Gray Fox Report for November 2019
Gray Fox Flop’s Incredible Journey
In last month’s Gray Fox Report, I ended it with “As the month proceeded, however, right around October 24th it occurred to me that we hadn’t seen Flop on camera nor live over the past several days. I have seen this pattern of behavior in other foxes, i.e. unattached, roaming fox enters a claimed territory, remains for a time, then leaves. Sometimes they are never seen again ….” In this case Flop most likely left the creek area right about October 20.
Weeks passed and still no sign of Flop. I knew that she was out there somewhere, but where that was the big question. November 8th, 19 days after I assumed that she’d left, I received an email from a local biologist wanting to know if we of the Urban Wildlife Research Project were ear tagging gray foxes in our study area, or if not did we know who was doing any tagging in the region? I replied that we weren’t tagging but I knew that the USDA often tagged foxes in the area and so I passed on that contact information.
In their reply, the biologists working in the region had been trapping feral cats and in the process they had inadvertently live trapped a female gray fox with a tag in its ear marked V-1. Instantly, I knew that they had trapped the female Flop.
It felt good to know where she was, at least the region where she had traveled to. When we first encountered her down in the overflow channel, I told Johanna, my field assistant, that I felt that Flop had come from over in that direction.
So, now that we had the distance that she’d traveled it brought up a question: Given that the gray fox is “… 12 – 16 inches in height measured at the shoulder. It can weigh from 7 to 14 pounds but 10 -12 pounds is average,” (Google search page gray fox height and weight) how can such a small mammal as this successfully traverse the approximately 2.4 miles of landscape, knowing where to move through dense thickets, across grasslands, knowing where to cross the two creeks, knowing where to make a left turn across a broad golf course, and finally, after about a week’s travel get to her destination? How did she, or any other small mammal, know where it needed to go to get from point A and complete its journey at point B? Scent marking trails, maybe? Having once before travelled that trek, using memory, a map in its mind to find its way?
Gray Foxes General Health
This pair is young, most likely first-year dispersals. They appear to be vibrant and healthy although there have been a couple of scat deposits that were soft like diarrhea. The gray fox Flop seems to be healthy too.
Total Numbers of Gray Foxes in the Palo Alto Baylands Nature Preserve
As of November 2019, we have two adult gray foxes living in the Palo Alto Baylands Nature Preserve.
Update for the Urban Wildlife Research Project – Greg Kerekes & Bill Leikam
Please donate so that we can begin the collaring project. Just go to our website, check out the letter and go to the donate button on the left of the page. Your donation is tax deductible. The collaring project needs $25,000 and here’s the reason why donate to uwrp?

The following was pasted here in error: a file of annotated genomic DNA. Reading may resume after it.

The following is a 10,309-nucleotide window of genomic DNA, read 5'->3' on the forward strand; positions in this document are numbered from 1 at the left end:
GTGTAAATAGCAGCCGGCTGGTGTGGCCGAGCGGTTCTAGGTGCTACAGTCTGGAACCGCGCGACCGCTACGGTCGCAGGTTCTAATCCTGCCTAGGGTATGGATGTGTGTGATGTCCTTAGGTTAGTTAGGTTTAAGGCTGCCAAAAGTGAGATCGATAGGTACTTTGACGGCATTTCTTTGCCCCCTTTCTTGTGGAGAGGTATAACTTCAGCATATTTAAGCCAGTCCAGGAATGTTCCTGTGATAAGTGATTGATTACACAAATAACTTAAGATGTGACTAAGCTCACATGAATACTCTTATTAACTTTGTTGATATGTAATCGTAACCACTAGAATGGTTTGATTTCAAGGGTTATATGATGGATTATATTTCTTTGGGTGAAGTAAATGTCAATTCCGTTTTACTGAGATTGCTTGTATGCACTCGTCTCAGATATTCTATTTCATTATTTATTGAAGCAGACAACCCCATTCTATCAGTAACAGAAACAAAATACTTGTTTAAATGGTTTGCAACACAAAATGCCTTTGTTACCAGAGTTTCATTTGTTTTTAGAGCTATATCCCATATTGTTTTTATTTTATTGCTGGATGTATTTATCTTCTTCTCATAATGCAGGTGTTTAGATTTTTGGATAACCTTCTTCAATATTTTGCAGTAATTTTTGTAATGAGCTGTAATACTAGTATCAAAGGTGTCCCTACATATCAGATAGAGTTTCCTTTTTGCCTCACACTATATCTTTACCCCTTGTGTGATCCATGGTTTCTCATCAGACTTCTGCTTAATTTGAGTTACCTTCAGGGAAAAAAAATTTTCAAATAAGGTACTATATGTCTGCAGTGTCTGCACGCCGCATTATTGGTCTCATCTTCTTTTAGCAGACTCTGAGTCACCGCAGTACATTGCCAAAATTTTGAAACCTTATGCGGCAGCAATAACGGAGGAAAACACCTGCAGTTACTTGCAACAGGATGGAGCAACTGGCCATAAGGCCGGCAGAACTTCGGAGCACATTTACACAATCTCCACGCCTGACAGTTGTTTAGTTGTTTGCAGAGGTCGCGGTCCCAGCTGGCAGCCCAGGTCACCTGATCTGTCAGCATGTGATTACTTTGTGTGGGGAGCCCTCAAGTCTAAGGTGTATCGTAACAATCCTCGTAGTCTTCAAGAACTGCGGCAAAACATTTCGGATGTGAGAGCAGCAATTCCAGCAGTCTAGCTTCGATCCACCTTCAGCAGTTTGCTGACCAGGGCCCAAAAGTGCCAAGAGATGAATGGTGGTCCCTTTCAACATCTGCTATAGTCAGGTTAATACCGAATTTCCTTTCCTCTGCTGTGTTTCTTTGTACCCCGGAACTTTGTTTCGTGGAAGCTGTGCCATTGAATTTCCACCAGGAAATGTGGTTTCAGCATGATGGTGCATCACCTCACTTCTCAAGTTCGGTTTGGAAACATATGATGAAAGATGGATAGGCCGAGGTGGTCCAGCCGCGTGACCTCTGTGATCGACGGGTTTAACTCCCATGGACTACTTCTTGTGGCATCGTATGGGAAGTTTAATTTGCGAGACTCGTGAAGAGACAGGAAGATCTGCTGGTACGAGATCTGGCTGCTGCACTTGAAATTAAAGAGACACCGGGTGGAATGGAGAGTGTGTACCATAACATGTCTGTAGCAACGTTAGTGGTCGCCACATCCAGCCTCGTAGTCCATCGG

The latest article about our work is here in Bold Italic Magazine https://thebolditalic.com/the-bay-areas-adorable-gray-foxes-are-trapped-in-and-dying-fb32652389d4
The Fox Guy Bill Leikam gave a presentation titled Interface: High Tech & Wildlife Research in the Morris Daily Auditorium at San Jose State University on November 13th, 2019
- Check out our Facebook page.
- If you haven’t had a chance to read at least some of the articles that have been written about our study of gray fox behavior and our corridor work, click on these links as they will take you to the source: Bill Leikam – The Fox Guy, and Greg Kerekes & URWP
Section III: Gray Fox, Baylands Goals
Within the permit that allows the Urban Wildlife Research Project to conduct its study of the behavior of the gray fox at the Palo Alto Baylands Nature Preserve, the objectives covered area:
- Monitoring of urban gray fox Denning sites in Palo Alto Baylands.
This is being accomplished during the period when the gray foxes use a den site. It is one of the prime locations for gathering most of the behavioral data of the litter and for adults alike.
- Assessment of status and population trends of Baylands urban gray foxes
Since November and December of 2016, there have been no resident gray foxes at the Palo Alto Baylands Nature Preserve.
- Identification of habitat features that promote the presence of urban gray foxes
After considering this and talking with people who know how to restore habitats, we need to assess what kinds of plants, including the Alkaline Salt Bush, would grow best along the edge of the saltwater channel and alongside the marsh. We need to grow a permanent habitat that contains the corridors and plant it as soon as possible. We’ll keep an eye on this as this is a critical link between the southern region of the Baylands and the northern region.
- Assessment of reproductive success and identification of factors that promote successful reproduction
Open up the pinch-point along Matadero Creek by developing thickets that link one area to another, instead of the present “islands”.
- Identification and assessment of possible dispersal travel routes.
Presently there can only be guesses as to dispersal travel routes. We intend to make this important question much more concrete when we attain our collaring/take/capture permit from the Department of Fish & Wildlife.
Until next month, I hope that your endeavors provoke thought, are productive, and are rewarding. Take care.
Bill Leikam – The Fox Guy
CEO & President,
Urban Wildlife Research Project
A Nonprofit 501 C3